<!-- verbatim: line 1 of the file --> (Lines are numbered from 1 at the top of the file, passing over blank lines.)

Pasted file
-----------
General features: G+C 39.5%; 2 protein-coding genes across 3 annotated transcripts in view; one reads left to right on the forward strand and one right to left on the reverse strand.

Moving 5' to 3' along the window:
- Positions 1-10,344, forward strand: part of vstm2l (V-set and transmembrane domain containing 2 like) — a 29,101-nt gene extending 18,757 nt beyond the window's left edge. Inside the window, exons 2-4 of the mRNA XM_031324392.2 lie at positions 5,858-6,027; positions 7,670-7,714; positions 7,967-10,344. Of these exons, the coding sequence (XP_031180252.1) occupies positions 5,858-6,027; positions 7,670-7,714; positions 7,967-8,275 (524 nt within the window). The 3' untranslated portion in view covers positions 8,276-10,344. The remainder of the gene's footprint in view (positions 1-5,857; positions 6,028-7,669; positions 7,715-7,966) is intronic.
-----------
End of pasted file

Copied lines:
General features: G+C 39.5%; 2 protein-coding genes across 3 annotated transcripts in view; one reads left to right on the forward strand and one right to left on the reverse strand.